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Symptoms and Prevention of Chiggers in Dogs

Chiggers in dogs

Chiggers, scientific name Trombiculamites, are also called harvest mites, itch mites, scrub mites, and red bugs due to their red to bright orange color. While they don’t actually penetrate or burrow into the skin, chiggers bite to feed on skin cells which can lead to severe itching and discomfort. Continue reading to learn more about how chiggers affect dogs, including symptoms, diagnosis, and treatment.

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How do dogs get chiggers?

Exposure to this tiny pest, which is often not visualized on the skin, happens most frequently in dogs that have been walking or playing in tall grass, thick vegetation, or wooded areas.

Infestation occurs when a dog encounters larvae that hatch from eggs laid in the grass or on moist soil. While chiggers can be found year-round, they are seen more often in the summer and fall seasons and are more predominant in the southeastern part of the United States. Chiggers do not jump from dogs to people.

Symptoms of Chiggers on Dogs

  • Raised red bumps
  • Rashes – usually in areas that have come on contact with the ground (feet, stomach, nose, ears, head)
  • Broken skin – lesions from scratching, which can lead to secondary infection
  • Orange crusting on the skin
  • Erythema – red patches on the skin
  • Alopecia – loss of hair

How can I tell if my dog has chiggers?

Diagnosis of this condition in your dog can require a trip to the vet. The veterinarian will take a complete history that can include diet, recent travel or activity, grooming habits, possible contact with allergens, and any past skin problems.

Generally, you can expect your vet to perform a physical including a thorough exam of the skin to look for any of the previously mentioned symptoms. They may perform a scraping of the skin to look for mites and possible additional diagnostics to rule out other causes for the itching. Chiggers will not live for a long time on a dog, but they can cause severe itching and discomfort while they are present.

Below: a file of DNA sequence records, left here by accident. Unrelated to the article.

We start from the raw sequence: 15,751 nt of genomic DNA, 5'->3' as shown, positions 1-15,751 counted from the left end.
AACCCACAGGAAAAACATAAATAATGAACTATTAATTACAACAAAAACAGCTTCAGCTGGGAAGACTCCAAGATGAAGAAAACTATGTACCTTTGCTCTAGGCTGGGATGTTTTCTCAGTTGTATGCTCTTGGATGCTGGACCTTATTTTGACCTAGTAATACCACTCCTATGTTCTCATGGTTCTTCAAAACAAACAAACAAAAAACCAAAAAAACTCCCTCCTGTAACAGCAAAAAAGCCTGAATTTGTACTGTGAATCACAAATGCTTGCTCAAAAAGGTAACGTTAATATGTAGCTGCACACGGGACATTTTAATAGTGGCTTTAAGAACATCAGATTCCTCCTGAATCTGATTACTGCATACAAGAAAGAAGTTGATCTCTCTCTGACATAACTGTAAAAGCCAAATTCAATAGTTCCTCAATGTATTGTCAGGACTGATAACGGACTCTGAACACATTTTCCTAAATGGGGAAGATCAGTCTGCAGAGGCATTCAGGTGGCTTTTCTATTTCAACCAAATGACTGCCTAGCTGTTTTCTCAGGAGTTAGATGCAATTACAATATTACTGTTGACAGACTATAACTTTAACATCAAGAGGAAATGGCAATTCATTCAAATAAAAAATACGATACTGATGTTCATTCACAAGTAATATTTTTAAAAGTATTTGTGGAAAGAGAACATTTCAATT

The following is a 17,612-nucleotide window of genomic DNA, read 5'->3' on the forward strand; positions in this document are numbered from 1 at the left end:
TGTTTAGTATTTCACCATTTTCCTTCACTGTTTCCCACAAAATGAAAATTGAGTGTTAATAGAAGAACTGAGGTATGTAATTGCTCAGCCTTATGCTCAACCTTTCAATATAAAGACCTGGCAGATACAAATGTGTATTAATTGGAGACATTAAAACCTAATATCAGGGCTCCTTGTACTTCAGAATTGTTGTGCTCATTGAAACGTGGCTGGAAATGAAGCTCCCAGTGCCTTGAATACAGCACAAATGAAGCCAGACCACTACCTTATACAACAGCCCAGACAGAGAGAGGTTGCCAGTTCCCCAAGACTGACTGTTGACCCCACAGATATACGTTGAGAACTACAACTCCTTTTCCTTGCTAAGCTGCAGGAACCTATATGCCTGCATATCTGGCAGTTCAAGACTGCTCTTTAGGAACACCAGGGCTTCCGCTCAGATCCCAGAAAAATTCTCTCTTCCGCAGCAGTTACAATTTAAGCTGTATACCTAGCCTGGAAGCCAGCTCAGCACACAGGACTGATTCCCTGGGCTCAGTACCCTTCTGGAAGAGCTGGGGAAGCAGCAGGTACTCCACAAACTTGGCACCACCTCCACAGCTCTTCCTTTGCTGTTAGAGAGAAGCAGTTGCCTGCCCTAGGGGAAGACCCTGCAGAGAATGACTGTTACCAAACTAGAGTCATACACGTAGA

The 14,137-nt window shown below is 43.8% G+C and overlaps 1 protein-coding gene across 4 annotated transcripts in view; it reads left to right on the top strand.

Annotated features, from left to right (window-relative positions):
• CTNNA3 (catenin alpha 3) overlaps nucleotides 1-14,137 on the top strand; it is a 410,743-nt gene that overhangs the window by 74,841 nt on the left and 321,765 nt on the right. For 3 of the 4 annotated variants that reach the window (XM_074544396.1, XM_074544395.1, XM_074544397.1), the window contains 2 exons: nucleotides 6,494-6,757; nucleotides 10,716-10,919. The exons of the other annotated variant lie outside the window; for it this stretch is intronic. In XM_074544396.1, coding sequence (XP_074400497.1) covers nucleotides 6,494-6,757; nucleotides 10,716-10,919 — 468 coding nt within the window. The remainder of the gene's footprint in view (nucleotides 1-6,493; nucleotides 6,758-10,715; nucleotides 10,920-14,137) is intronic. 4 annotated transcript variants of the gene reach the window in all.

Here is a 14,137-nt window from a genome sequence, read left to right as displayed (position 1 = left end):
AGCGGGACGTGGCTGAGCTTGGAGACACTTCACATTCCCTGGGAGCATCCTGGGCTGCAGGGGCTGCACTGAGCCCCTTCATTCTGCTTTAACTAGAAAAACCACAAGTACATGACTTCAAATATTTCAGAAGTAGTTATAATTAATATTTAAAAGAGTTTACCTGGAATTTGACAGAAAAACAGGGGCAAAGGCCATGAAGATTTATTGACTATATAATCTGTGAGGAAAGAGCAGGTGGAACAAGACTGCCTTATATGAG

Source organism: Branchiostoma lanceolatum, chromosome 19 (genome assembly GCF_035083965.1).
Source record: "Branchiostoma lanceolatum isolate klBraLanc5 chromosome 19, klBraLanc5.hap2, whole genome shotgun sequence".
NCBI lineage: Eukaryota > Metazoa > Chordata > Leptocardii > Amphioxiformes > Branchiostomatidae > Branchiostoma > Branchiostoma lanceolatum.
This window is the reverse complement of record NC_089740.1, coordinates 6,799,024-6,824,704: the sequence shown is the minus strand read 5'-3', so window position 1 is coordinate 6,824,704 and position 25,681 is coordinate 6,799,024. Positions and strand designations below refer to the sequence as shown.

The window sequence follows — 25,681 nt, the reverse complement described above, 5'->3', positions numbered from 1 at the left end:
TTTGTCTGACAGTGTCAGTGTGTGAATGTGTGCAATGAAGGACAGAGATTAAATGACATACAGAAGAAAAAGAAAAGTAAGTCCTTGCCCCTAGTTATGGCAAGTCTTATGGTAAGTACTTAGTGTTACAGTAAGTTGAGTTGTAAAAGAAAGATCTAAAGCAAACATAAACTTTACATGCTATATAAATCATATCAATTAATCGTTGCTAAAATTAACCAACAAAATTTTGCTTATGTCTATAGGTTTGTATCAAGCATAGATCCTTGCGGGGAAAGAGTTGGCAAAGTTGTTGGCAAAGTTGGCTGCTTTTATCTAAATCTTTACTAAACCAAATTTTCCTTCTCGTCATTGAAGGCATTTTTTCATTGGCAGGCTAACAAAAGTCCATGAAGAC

Treating Your Dog for Chiggers

A dog’s body is well protected by fur, but chiggers can attach to areas that have less hair such as the stomach and the head, particularly around the eyes and ears. These areas can be wiped with a soft cloth to reduce the load of the parasite. Several home remedies can be used to ease your pet’s discomfort, but they are not always effective. Before trying them, it is a good idea to consult with your vet.

Your vet can prescribe one of several medications to treat chiggers. Many of them are monthly preventives that treat fleas and ticks. They can also prevent and treat chiggers. These include products like Frontline, Revolution, and Seresto. In severe cases, your vet may prescribe a steroid to reduce inflammation or antibiotics if there is a secondary infection present.

After consulting with your vet, the following home remedies can be used to make your pet more comfortable:

  • Oatmeal Bath

Colloidal oatmeal is soothing to the skin and has anti-inflammatory properties. A cup of ground oatmeal can be added to warm bath water to soak the affected areas.

  • Epsom Salts

Bathing a dog in a warm bath containing enough Epsom salts to make the water cloudy (one to two cups) and a small amount of dish or hand soap can also provide some relief.

  • Ice pack

A wrapped ice pack, applied for no more than 10 minutes, can numb the affected area, reducing the itching and discomfort.

  • Green tea

Brewing several bags of green tea then adding cold water and applying it to the affected areas can also reduce itching.

It is important to treat the environment as well. Washing any bedding, rugs, dog coats, etc, in hot water will help to remove any mites.

Read more:

Common Skin Diseases in Dogs

Common Skin Parasites in Dogs

Ditch the Itch: Skin Allergies in Dogs

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